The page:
Chris Paul suffered a strained hamstring in the Los Angeles Clippers’ 102-94 victory on Saturday night and, while the injury isn’t expected to keep him out for long, the team has a plan in place until their All-Star point guard returns to full strength. That contingency plan comes with the name Courtney Fortson, a waterbug-type guard with two years of D-League experience.
Fortson, a 5-foot-11 guard who was playing for the NBA Development League’s Los Angeles D-Fenders, has averaged 15.9 points and 5.2 assists in 17 games for the Lakers’ D-League affiliate thus far this season. It’s likely his familiarity with the Clippers system — not his averages in the Development League — was the key to his call-up, however, as the former Arkansas Razorbacks guard spent time in training camp with the Clippers in between D-League stints this season.
The 23-year-old diminutive guard certainly has opened eyes this season as I’m personally aware of a few NBA teams that had him atop their call-up list if a move for a point guard was necessary, but the quick guard has a few glaring flaws that coincide with his small stature. Fortson should be able to stay in front of anybody he’s put in front of in the NBA — and will likely be able to get by most of his defenders as well considering his speed with the ball. His size will likely deter him from ever being a full-time NBA player, however, as it takes a bit too long for him to get off his jumpshot which will likely cause him to be a non-factor on the offensive end of the ball when the help defense rolls around.
The NBA D-League is all about opportunity, however, and Fortson has a solid one thanks to his current circumstances … even if he wasn’t the most-talented option available. Fortson was already in Los Angeles and therefore will be ready for action, if called upon, when the Clippers host the New Jersey Nets at 3:30 p.m. on Monday afternoon. It certainly doesn’t hurt that he’s familiar with the team already after having spent a few weeks with them last month.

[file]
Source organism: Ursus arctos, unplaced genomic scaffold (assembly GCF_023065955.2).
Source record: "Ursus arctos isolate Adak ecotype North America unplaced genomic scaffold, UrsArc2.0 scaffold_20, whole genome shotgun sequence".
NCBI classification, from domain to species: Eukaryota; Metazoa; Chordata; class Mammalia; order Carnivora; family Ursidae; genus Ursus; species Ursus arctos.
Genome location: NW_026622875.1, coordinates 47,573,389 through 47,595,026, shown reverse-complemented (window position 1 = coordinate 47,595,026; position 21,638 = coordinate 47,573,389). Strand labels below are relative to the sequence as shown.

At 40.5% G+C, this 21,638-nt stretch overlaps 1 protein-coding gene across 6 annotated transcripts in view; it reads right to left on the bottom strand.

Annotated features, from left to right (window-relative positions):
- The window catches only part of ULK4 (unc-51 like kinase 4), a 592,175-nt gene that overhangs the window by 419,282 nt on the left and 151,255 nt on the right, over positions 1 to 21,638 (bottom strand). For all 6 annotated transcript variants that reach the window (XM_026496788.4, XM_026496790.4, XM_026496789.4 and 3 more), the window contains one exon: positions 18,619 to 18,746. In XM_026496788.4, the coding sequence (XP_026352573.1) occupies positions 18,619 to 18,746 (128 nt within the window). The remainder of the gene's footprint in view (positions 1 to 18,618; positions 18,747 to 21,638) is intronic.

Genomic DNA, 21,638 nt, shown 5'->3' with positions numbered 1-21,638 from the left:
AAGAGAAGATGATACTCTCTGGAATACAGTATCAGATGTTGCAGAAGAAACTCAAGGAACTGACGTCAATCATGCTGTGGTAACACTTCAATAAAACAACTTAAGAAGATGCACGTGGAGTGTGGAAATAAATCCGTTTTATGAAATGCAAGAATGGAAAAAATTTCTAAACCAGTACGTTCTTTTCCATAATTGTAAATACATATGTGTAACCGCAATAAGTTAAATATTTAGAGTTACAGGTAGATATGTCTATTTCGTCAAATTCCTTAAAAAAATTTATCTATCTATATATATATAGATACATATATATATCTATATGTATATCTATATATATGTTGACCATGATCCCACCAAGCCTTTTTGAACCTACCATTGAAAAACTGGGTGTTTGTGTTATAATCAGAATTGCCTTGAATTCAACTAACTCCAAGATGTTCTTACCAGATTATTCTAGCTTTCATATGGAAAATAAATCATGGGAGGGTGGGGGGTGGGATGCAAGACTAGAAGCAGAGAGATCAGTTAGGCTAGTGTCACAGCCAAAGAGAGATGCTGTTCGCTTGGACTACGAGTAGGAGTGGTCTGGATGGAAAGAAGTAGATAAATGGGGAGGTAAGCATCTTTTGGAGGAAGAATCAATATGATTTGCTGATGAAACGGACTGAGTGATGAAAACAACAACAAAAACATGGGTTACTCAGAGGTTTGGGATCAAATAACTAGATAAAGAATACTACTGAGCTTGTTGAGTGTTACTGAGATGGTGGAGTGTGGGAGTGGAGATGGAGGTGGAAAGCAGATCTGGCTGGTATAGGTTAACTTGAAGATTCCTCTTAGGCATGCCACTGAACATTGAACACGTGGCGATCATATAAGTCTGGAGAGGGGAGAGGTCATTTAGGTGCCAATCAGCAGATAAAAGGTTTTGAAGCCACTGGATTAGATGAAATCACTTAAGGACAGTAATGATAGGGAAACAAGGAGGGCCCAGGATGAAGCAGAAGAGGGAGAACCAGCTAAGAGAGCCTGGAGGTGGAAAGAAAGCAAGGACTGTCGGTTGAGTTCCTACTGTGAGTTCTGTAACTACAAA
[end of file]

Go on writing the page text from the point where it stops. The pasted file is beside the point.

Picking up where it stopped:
Fortson is the third call-up in the past week from the D-League as the Spurs called up teammate Malcolm Thomas last week before Mike James was given another shot at the NBA following a standout game at Reno’s D-League Showcase.
Blake Griffin almost got away with it.
During Friday’s matchup between the Los Angeles Clippers and the Cleveland Cavaliers, Griffin gave Cavs forward Jae Crowder an unhelpful knee to the groin during a post isolation.
Griffin wasn’t whistled for anything on the play, and in fact Crowder was assessed a foul after Griffin made his move to the basket.
Now, the NBA has given Griffin a Flagrant 1 for unnecessary contact.
Video of the incident can be viewed above the article here, but it’s pretty egregious and indeed the Cavaliers announcers even suggested at the time that it might warrant a flagrant.
Looks like the NBA agreed.
Cleveland beat LA, 118-113, in OT.
LeBron James totally dissed New York Knicks guard Frank Ntilikina. Or maybe he was just complimenting Dennis Smith Jr., and Enes Kanter likes to get in the middle of things? Or perhaps it was a barely-veiled shot at former Knicks president Phil Jackson?